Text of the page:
Policy-makers face challenge of figuring out who's going to pay for sustainability measures


When we talk about agriculture and food system sustainability, there are a lot of questions that seem to repeatedly come up, including who needs to collaborate, and who’s going to pay for the real-world implementation of sustainability measures.

Sustainability and food security are intrinsically linked — you can’t have a secure food system if you’re running down the carrying capacity of your existing one, says Al Mussell, director of research with the Canadian Agri-Food Policy Institute (CAPI), sitting down with RealAgriculture’s Shaun Haney at the Alltech ONE conference in Calgary, Alberta this week.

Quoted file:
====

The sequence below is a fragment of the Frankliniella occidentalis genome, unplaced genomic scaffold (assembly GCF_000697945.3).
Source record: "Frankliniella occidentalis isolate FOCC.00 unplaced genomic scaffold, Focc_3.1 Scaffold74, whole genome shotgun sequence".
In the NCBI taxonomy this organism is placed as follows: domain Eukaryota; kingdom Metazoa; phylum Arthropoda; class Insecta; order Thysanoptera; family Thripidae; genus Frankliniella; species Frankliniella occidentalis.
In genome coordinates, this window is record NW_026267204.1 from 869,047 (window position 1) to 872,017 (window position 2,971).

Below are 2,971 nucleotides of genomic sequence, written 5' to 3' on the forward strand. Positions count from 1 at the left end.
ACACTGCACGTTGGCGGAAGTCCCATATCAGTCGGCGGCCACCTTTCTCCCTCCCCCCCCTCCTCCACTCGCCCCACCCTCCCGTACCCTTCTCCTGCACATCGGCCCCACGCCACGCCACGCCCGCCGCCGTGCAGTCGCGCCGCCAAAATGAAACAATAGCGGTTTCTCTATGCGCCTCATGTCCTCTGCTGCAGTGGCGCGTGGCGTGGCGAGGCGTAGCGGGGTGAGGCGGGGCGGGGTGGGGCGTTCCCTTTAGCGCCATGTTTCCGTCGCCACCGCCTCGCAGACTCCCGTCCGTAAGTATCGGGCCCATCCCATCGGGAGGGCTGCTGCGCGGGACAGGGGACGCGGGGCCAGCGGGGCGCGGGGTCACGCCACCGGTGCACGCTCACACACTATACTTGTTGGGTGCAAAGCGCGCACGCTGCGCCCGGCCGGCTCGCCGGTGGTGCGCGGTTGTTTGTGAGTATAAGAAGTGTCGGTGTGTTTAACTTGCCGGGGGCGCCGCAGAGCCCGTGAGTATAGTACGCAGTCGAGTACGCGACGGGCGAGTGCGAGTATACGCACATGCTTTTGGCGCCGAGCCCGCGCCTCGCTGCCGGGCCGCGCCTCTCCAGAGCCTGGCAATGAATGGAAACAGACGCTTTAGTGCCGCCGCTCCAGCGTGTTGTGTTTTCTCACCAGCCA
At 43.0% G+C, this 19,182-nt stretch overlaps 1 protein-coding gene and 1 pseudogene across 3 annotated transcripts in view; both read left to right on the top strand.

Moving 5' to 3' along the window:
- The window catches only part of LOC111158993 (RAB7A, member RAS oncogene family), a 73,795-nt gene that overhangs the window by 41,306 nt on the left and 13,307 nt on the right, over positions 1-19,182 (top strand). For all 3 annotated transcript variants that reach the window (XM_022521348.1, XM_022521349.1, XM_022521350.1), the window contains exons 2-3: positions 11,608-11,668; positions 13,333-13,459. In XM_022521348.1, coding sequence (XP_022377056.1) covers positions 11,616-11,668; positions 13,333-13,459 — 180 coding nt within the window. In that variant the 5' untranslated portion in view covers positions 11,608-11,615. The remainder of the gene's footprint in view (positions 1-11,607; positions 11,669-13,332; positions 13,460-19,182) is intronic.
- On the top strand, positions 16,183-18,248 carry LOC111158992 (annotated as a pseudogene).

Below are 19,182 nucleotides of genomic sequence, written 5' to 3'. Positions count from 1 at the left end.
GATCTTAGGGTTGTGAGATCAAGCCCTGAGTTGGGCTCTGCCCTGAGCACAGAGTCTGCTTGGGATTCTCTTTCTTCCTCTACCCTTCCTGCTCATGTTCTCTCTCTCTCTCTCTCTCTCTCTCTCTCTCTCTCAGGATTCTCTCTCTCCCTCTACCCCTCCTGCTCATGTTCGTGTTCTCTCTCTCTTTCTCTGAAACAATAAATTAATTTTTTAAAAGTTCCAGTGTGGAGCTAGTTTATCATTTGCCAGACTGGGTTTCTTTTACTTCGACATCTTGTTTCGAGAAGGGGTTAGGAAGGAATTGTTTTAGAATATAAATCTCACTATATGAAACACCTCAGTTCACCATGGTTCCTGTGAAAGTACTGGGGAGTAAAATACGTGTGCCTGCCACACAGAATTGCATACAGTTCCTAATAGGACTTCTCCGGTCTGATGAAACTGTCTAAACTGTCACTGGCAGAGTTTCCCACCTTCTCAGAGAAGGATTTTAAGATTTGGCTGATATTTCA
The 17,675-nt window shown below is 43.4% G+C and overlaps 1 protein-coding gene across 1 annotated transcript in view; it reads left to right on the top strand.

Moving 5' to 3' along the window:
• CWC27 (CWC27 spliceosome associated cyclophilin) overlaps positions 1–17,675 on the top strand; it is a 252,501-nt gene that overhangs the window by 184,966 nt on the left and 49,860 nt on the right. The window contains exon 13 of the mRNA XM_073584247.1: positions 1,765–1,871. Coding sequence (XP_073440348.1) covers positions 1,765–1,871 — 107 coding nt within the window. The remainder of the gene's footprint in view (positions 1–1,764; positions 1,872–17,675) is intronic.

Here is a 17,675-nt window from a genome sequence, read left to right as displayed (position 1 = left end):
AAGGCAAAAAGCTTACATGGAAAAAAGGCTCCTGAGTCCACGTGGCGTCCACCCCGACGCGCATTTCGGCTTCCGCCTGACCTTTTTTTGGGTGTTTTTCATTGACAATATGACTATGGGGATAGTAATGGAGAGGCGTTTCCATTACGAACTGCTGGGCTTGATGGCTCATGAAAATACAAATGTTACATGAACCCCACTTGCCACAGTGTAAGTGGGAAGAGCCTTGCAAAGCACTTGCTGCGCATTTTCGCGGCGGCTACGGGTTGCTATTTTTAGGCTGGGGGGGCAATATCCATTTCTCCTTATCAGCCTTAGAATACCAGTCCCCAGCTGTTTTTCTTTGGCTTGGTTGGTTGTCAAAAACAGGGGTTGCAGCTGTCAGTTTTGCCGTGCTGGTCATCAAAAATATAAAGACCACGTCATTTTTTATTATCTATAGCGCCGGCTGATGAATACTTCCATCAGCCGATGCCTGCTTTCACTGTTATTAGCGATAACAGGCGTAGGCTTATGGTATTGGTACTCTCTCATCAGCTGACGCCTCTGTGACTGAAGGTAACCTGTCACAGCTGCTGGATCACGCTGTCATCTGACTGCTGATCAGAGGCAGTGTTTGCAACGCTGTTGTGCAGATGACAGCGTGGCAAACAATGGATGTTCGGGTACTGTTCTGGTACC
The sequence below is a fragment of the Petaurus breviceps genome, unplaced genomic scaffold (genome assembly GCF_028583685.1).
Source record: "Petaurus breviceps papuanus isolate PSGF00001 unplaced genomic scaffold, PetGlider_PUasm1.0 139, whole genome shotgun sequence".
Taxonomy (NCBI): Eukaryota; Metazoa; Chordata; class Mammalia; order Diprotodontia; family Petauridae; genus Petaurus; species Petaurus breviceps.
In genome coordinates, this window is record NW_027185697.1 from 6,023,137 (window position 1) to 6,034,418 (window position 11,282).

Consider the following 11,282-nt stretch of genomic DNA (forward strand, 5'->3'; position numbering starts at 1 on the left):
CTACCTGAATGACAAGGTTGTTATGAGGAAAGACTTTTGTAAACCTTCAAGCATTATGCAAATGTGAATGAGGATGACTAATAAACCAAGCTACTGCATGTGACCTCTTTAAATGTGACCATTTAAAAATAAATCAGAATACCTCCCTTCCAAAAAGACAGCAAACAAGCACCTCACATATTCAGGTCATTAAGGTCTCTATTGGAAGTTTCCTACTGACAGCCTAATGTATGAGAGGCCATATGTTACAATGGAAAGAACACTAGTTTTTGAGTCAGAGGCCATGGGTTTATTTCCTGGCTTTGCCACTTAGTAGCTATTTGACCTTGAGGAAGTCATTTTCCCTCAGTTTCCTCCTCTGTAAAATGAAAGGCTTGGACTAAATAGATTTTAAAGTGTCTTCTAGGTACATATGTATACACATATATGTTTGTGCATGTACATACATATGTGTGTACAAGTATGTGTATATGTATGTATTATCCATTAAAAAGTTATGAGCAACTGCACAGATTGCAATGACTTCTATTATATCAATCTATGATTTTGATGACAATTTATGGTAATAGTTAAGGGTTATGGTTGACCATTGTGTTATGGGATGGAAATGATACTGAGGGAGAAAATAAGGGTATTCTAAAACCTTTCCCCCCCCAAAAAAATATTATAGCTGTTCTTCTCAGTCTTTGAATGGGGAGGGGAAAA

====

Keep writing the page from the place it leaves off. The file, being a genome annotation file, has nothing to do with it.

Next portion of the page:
The complexity of sustainability broadens further when the discussion of trade comes into play.

“Now we have to look back and say, ‘okay, what wasn’t taken up in the price system? How do we re-engineer our free enterprise system to deliver those goods, in addition to what we’ve been doing now?'” he notes.

Mussell explains it’s not going to be enough to produce more food. The agriculture and food sector also has to navigate consumer preferences, and food waste. This brings up further challenges, such as overconsumption, and a lack of consistency in consumer preferences.

Check out the full conversation below, including a discussion on the problem with border carbon adjustments, consumer preferences on tax dollars, and more:


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